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PETTING ZOO VISIT (Midtown Community School)

first_img× PETTING ZOO VISIT — Midtown Community School Principal Mrs. Mercun and Assistant Principal Mrs. Dziubek got in on the action at the petting zoo with the baby bunnies.last_img

More Wet Weather

first_imgGeorgia’s wet summer continued though out August in most parts of the state, and clouds and high humidity kept temperatures below normal for the month. Many areas of the state have already surpassed their annual average rainfall levels with several months left to go in 2013. The frequent rainfall was beneficial for crop dusters, who were still able to apply agricultural chemicals to fields that were too wet to work with tractors. Farmers reported trouble with corn and soybeans crops due to the cool, cloudy conditions and soaked fields. Farm stands reported their sales are down this year due to low yields and high costs of their products. They noted that the wet conditions have reduced sugars in some fruit, making the flavor suffer. Insect populations have also thrived due to the wet conditions after two years of drought. Mosquitoes are still out in force. Yellow jackets have traded nests in the ground for aboveground quarters due to the saturated soils. Cooler average temperaturesIn Atlanta, the monthly average temperature was 77.5 degrees Fahrenheit (1.9 degrees below normal); Athens was 76.9 degrees (2.7 below normal); Augusta was 78.2 (2.3 below normal); Columbus was 80.4 degrees (1.5 below normal); Macon was 78.4 degrees (2.5 below normal); Savannah was 81.4 degrees (0.1 below normal); Brunswick was 82 degree (0.2 above normal); and Alma was 81.5 degrees (0.2 above normal). A number of temperature records were set or tied in August. In mid-August a wedge of cold air moved into Georgia from the northeast, down the east side of the Appalachian Mountains. This caused unusually cool conditions that are more often seen in October. The last time such a cold event occurred in August in Georgia was at the end of the month in 1986. Warm humid air flowing north from the Tropics rose over the wedge of cold air, causing significant amounts of rain in the southern part of the state.Atlanta set record-low, daytime temperatures on Aug. 16 and 17, when daily high temperatures of 67 and 66 degrees, respectively, were observed. These temperatures broke the old records of 70 and 74 degrees, set in 1892 and 1939, respectively. Columbus reported both a record-low temperature of 66 degrees and a record-low, maximum temperature of 74 degrees on Aug. 16. These temperatures broke the old records of 67 degrees for the low set in 1967, and 77 degrees for the high set in 1994. Macon also broke their record-low, maximum temperature on Aug. 16, with an observed temperature of 71 degrees. This broke the old record of 75 degrees set in 1994. Savannah reported 76 degrees on Aug. 15, which broke the old record-low, maximum temperature of 80 degrees set in 1944. Augusta broke its record-low, maximum temperatures on Aug. 15, 16 and 17. Athens tied its record-low, maximum temperature on Aug. 16. Brunswick tied its record high for Aug. 13 (1963) with 96 degrees. Rainfall records set across the stateThe highest monthly precipitation total reported by National Weather Service observers was 10.2 inches in Macon (6.1 inches above normal) and the lowest was in Atlanta at 5.24 inches (1.34 inches above normal). Savannah received 7.03 inches (0.47 inches above normal); Athens received 5.68 inches (2.15 above normal); Augusta received 5.84 inches (1.52 above normal); Columbus received 8.63 inches (4.86 above normal); Alma received 9.45 inches (4.04 above normal); and Brunswick received 7.9 inches (1.63 above normal). Columbus had their wettest August in 66 years. Macon had the second wettest; Augusta had the third wettest; Atlanta had the fourth wettest; Athens had the sixth wettest; and Savannah the 11th wettest. All of the stations with the exception of Columbus have over 100 years of climate records. Daily rainfall records were set in Atlanta (2.66 inches on Aug. 7), Macon (2.15 inches on Aug. 23) and Alma (2.2 inches on Aug. 16). Columbus received 5.73 inches on Aug. 14, not only smashing the old daily record of 2.04 inches (set in 1952), but also barely missing the all-time, one-day rainfall record of 5.74 inches (set on April 1, 1981). The highest single-day rainfall recorded by Community Collaborative Rain, Hail and Snow Network observers was 5.75 inches near Toccoa in Stephens County on Aug. 8. One Tybee Island observer reported 5.73 inches on Aug. 17. The highest monthly total rainfall was 14.18 inches, observed near Statesboro in Bulloch County, followed by 13.7 inches measured southwest of Sautee in White County. Severe weather was reported on 12 days in August. A small tornado caused minor damage on Aug. 18 along the Alabama border in Heard County. Other damage was due to strong winds and small hail. Flooding led to road closures in northern Georgia on Aug. 7.last_img read more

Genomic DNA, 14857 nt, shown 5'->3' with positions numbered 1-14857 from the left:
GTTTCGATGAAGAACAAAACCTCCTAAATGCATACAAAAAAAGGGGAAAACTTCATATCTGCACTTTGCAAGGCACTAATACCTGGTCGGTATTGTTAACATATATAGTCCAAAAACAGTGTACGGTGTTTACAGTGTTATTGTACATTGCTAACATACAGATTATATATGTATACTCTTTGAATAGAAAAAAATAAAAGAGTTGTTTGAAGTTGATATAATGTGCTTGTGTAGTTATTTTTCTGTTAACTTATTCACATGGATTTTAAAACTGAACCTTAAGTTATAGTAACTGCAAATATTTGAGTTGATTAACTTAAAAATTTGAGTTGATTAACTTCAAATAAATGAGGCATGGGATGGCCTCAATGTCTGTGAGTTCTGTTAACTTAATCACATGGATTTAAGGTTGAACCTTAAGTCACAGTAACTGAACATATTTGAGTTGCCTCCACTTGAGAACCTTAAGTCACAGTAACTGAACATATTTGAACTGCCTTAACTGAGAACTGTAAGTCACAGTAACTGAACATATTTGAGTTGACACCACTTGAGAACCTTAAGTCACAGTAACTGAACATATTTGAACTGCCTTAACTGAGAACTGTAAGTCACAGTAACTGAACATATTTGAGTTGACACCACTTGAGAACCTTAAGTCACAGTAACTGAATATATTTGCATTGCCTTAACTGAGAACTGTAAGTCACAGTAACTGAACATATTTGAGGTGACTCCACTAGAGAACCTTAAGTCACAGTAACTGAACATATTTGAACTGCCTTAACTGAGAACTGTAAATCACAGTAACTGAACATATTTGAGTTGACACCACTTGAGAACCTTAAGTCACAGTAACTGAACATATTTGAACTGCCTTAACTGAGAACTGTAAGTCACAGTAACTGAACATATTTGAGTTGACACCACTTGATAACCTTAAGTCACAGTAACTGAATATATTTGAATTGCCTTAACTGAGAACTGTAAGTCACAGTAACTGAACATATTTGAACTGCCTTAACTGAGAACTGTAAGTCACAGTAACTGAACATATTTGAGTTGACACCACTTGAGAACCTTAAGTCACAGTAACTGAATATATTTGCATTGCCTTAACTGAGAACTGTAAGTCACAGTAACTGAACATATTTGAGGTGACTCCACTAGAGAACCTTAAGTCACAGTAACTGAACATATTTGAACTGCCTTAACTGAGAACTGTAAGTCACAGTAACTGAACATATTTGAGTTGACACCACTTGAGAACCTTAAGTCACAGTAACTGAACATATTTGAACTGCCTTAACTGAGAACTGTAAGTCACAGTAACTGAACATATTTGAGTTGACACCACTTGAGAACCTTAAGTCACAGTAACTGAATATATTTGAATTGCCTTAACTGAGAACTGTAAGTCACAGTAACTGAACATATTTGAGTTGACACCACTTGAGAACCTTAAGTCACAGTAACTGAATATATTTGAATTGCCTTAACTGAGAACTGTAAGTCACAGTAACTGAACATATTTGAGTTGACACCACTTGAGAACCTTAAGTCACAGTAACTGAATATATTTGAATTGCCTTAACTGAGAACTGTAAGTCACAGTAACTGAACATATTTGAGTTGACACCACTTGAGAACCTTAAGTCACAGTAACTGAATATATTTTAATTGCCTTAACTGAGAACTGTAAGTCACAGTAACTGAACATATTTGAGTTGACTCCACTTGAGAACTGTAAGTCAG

Watanabe vaults barrier to make gymnastics more enchanting, popular